Article Text


A realist review to explore how low-income pregnant women use food vouchers from the UK’s Healthy Start programme
  1. Heather Ohly,
  2. Nicola Crossland,
  3. Fiona Dykes,
  4. Nicola Lowe,
  5. Victoria Hall-Moran
  1. College of Health and Wellbeing, University of Central Lancashire, Preston, UK
  1. Correspondence to Heather Ohly; HOhly{at}


Objectives To explore how low-income pregnant women use Healthy Start food vouchers, the potential impacts of the programme, and which women might experience these impacts and why.

Design A realist review.

Eligibility criteria for selecting studies Primary or empirical studies (of any design) were included if they contributed relevant evidence or insights about how low-income women use food vouchers from the Healthy Start (UK) or the Special Supplemental Nutrition Program for Women, Infants and Children (WIC) programmes. The assessment of ‘relevance’ was deliberately broad to ensure that reviewers remained open to new ideas from a variety of sources of evidence.

Analysis A combination of evidence synthesis and realist analysis techniques was used to modify, refine and substantiate programme theories, which were constructed as explanatory ‘context–mechanism–outcome’–configurations.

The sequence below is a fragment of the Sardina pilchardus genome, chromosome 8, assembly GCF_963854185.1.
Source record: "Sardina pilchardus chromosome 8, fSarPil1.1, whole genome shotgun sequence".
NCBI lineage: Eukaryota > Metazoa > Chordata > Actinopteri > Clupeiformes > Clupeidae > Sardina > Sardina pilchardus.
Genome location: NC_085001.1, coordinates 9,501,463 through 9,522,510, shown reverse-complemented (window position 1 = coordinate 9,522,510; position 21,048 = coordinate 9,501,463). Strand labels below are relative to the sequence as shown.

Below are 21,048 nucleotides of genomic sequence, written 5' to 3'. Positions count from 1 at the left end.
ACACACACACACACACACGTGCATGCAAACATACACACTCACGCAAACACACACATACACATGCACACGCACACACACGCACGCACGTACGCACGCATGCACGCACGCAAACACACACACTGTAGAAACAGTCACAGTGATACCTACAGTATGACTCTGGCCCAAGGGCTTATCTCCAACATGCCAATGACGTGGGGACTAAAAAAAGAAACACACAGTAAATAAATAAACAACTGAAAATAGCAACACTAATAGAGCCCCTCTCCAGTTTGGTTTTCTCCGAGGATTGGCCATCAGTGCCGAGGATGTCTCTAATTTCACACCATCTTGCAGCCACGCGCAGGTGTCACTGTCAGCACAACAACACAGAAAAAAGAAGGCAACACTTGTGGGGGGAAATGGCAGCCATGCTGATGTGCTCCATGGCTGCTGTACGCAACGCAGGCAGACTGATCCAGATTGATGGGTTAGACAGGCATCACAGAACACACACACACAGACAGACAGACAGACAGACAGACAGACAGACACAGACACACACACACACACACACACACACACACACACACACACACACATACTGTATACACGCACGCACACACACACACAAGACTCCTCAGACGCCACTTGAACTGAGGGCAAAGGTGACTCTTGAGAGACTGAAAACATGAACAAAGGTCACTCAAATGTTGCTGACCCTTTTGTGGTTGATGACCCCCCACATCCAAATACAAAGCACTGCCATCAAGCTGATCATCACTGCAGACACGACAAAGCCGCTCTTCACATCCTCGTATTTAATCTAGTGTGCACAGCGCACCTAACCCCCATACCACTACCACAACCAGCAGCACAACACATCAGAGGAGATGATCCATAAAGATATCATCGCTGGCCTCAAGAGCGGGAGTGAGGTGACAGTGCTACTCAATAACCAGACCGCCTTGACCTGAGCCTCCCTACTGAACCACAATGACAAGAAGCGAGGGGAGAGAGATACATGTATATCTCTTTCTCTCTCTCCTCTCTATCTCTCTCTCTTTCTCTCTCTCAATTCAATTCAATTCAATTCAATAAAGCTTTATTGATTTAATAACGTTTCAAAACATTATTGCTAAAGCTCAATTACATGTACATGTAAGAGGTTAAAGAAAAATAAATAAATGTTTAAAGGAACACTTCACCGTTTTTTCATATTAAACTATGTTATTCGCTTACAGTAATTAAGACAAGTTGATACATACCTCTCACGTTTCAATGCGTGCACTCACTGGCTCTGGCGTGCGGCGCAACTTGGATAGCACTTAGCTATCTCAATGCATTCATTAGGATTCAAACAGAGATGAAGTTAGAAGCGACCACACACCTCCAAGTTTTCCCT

Results 38 primary studies were included in this review: four studies on Healthy Start and 34 studies on WIC. Two main outcome strands were identified: dietary improvements (intended) and financial assistance (unintended). Three evidence-informed programme theories were proposed to explain how aspects of context (and mechanisms) may generate these outcomes: the ‘relative value’ of healthy eating (prioritisation of resources); retailer discretion (pressure to ‘bend the rules’); the influence of other family members (disempowerment).

Conclusions This realist review suggests that some low-income pregnant women may use Healthy Start vouchers to increase their consumption of fruits and vegetables and plain cow’s milk, whereas others may use them to reduce food expenditure and save money for other things.

Statistics from

Strengths and limitations of this study

  • First study to articulate, develop and test programme theories about Healthy Start.

  • Inclusion of relevant studies from a similar programme in the USA (Women, Infants and Children).

  • Some evidence not transferable due to population and programme differences.